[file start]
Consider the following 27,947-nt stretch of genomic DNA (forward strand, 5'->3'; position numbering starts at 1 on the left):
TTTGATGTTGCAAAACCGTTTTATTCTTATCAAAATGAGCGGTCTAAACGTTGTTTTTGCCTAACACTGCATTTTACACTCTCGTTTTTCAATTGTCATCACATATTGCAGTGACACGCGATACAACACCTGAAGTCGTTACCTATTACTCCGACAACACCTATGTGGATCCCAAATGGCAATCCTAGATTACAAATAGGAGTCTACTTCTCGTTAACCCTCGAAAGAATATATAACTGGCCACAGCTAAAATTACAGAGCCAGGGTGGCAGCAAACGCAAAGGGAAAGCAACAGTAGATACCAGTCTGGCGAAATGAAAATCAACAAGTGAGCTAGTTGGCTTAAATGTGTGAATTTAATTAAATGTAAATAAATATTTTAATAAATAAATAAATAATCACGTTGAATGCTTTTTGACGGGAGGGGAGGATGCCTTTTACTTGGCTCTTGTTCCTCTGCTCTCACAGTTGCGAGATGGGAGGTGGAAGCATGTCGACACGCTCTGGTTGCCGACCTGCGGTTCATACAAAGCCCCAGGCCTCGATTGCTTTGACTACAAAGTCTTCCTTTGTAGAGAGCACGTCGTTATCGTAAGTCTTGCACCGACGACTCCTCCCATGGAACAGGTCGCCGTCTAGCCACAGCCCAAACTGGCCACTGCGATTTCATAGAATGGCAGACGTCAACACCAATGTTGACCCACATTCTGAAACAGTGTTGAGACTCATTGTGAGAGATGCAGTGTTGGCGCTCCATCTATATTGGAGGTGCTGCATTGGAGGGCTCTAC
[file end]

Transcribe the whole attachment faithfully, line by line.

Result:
Consider the following 27,947-nt stretch of genomic DNA (forward strand, 5'->3'; position numbering starts at 1 on the left):
TTTGATGTTGCAAAACCGTTTTATTCTTATCAAAATGAGCGGTCTAAACGTTGTTTTTGCCTAACACTGCATTTTACACTCTCGTTTTTCAATTGTCATCACATATTGCAGTGACACGCGATACAACACCTGAAGTCGTTACCTATTACTCCGACAACACCTATGTGGATCCCAAATGGCAATCCTAGATTACAAATAGGAGTCTACTTCTCGTTAACCCTCGAAAGAATATATAACTGGCCACAGCTAAAATTACAGAGCCAGGGTGGCAGCAAACGCAAAGGGAAAGCAACAGTAGATACCAGTCTGGCGAAATGAAAATCAACAAGTGAGCTAGTTGGCTTAAATGTGTGAATTTAATTAAATGTAAATAAATATTTTAATAAATAAATAAATAATCACGTTGAATGCTTTTTGACGGGAGGGGAGGATGCCTTTTACTTGGCTCTTGTTCCTCTGCTCTCACAGTTGCGAGATGGGAGGTGGAAGCATGTCGACACGCTCTGGTTGCCGACCTGCGGTTCATACAAAGCCCCAGGCCTCGATTGCTTTGACTACAAAGTCTTCCTTTGTAGAGAGCACGTCGTTATCGTAAGTCTTGCACCGACGACTCCTCCCATGGAACAGGTCGCCGTCTAGCCACAGCCCAAACTGGCCACTGCGATTTCATAGAATGGCAGACGTCAACACCAATGTTGACCCACATTCTGAAACAGTGTTGAGACTCATTGTGAGAGATGCAGTGTTGGCGCTCCATCTATATTGGAGGTGCTGCATTGGAGGGCTCTAC